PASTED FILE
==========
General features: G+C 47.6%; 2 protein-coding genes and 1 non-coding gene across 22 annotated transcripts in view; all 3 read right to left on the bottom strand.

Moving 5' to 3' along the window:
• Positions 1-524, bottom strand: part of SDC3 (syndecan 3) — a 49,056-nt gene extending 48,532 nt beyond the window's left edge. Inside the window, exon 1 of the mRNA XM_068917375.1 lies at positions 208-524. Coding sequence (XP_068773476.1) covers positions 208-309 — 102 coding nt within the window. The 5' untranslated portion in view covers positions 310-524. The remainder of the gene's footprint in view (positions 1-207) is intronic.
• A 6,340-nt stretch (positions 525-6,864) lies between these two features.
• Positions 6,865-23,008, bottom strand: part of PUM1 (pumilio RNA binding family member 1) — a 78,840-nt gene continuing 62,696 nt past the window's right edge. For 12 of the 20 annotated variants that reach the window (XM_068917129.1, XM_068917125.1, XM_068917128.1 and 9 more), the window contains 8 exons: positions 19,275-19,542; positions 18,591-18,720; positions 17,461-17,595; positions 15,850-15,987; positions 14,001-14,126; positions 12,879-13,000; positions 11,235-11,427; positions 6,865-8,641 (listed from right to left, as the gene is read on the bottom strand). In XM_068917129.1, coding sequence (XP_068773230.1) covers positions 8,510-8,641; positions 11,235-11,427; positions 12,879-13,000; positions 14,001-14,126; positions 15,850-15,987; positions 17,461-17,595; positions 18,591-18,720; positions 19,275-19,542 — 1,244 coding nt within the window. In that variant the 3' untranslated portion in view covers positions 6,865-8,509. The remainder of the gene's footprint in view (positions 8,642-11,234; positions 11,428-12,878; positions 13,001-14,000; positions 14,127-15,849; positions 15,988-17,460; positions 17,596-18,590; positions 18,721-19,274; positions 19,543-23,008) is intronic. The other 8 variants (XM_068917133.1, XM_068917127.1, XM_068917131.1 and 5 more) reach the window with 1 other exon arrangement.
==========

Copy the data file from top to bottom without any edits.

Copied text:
General features: G+C 47.6%; 2 protein-coding genes and 1 non-coding gene across 22 annotated transcripts in view; all 3 read right to left on the bottom strand.

Moving 5' to 3' along the window:
• Positions 1-524, bottom strand: part of SDC3 (syndecan 3) — a 49,056-nt gene extending 48,532 nt beyond the window's left edge. Inside the window, exon 1 of the mRNA XM_068917375.1 lies at positions 208-524. Coding sequence (XP_068773476.1) covers positions 208-309 — 102 coding nt within the window. The 5' untranslated portion in view covers positions 310-524. The remainder of the gene's footprint in view (positions 1-207) is intronic.
• A 6,340-nt stretch (positions 525-6,864) lies between these two features.
• Positions 6,865-23,008, bottom strand: part of PUM1 (pumilio RNA binding family member 1) — a 78,840-nt gene continuing 62,696 nt past the window's right edge. For 12 of the 20 annotated variants that reach the window (XM_068917129.1, XM_068917125.1, XM_068917128.1 and 9 more), the window contains 8 exons: positions 19,275-19,542; positions 18,591-18,720; positions 17,461-17,595; positions 15,850-15,987; positions 14,001-14,126; positions 12,879-13,000; positions 11,235-11,427; positions 6,865-8,641 (listed from right to left, as the gene is read on the bottom strand). In XM_068917129.1, coding sequence (XP_068773230.1) covers positions 8,510-8,641; positions 11,235-11,427; positions 12,879-13,000; positions 14,001-14,126; positions 15,850-15,987; positions 17,461-17,595; positions 18,591-18,720; positions 19,275-19,542 — 1,244 coding nt within the window. In that variant the 3' untranslated portion in view covers positions 6,865-8,509. The remainder of the gene's footprint in view (positions 8,642-11,234; positions 11,428-12,878; positions 13,001-14,000; positions 14,127-15,849; positions 15,988-17,460; positions 17,596-18,590; positions 18,721-19,274; positions 19,543-23,008) is intronic. The other 8 variants (XM_068917133.1, XM_068917127.1, XM_068917131.1 and 5 more) reach the window with 1 other exon arrangement.